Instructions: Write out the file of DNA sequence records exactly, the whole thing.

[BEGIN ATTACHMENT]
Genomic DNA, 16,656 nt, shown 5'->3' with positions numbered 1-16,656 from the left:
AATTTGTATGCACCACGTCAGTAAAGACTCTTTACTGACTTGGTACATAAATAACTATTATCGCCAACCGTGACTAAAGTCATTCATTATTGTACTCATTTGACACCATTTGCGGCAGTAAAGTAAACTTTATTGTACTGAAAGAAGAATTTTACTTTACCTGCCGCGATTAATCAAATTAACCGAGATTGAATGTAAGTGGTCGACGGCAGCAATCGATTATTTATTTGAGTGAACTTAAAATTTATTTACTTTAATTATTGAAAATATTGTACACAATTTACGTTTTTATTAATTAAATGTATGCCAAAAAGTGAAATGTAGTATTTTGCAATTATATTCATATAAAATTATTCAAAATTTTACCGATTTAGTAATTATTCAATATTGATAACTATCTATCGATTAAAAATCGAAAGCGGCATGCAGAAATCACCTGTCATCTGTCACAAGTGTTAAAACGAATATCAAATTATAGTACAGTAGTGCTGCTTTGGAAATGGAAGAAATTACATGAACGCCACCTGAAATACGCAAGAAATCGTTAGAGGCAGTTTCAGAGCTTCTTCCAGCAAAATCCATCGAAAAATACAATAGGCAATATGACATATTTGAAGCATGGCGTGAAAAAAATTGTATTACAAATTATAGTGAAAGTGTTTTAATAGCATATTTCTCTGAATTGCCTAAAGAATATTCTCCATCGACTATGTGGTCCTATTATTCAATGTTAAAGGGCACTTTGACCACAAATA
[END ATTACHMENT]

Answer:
Genomic DNA, 16,656 nt, shown 5'->3' with positions numbered 1-16,656 from the left:
AATTTGTATGCACCACGTCAGTAAAGACTCTTTACTGACTTGGTACATAAATAACTATTATCGCCAACCGTGACTAAAGTCATTCATTATTGTACTCATTTGACACCATTTGCGGCAGTAAAGTAAACTTTATTGTACTGAAAGAAGAATTTTACTTTACCTGCCGCGATTAATCAAATTAACCGAGATTGAATGTAAGTGGTCGACGGCAGCAATCGATTATTTATTTGAGTGAACTTAAAATTTATTTACTTTAATTATTGAAAATATTGTACACAATTTACGTTTTTATTAATTAAATGTATGCCAAAAAGTGAAATGTAGTATTTTGCAATTATATTCATATAAAATTATTCAAAATTTTACCGATTTAGTAATTATTCAATATTGATAACTATCTATCGATTAAAAATCGAAAGCGGCATGCAGAAATCACCTGTCATCTGTCACAAGTGTTAAAACGAATATCAAATTATAGTACAGTAGTGCTGCTTTGGAAATGGAAGAAATTACATGAACGCCACCTGAAATACGCAAGAAATCGTTAGAGGCAGTTTCAGAGCTTCTTCCAGCAAAATCCATCGAAAAATACAATAGGCAATATGACATATTTGAAGCATGGCGTGAAAAAAATTGTATTACAAATTATAGTGAAAGTGTTTTAATAGCATATTTCTCTGAATTGCCTAAAGAATATTCTCCATCGACTATGTGGTCCTATTATTCAATGTTAAAGGGCACTTTGACCACAAATA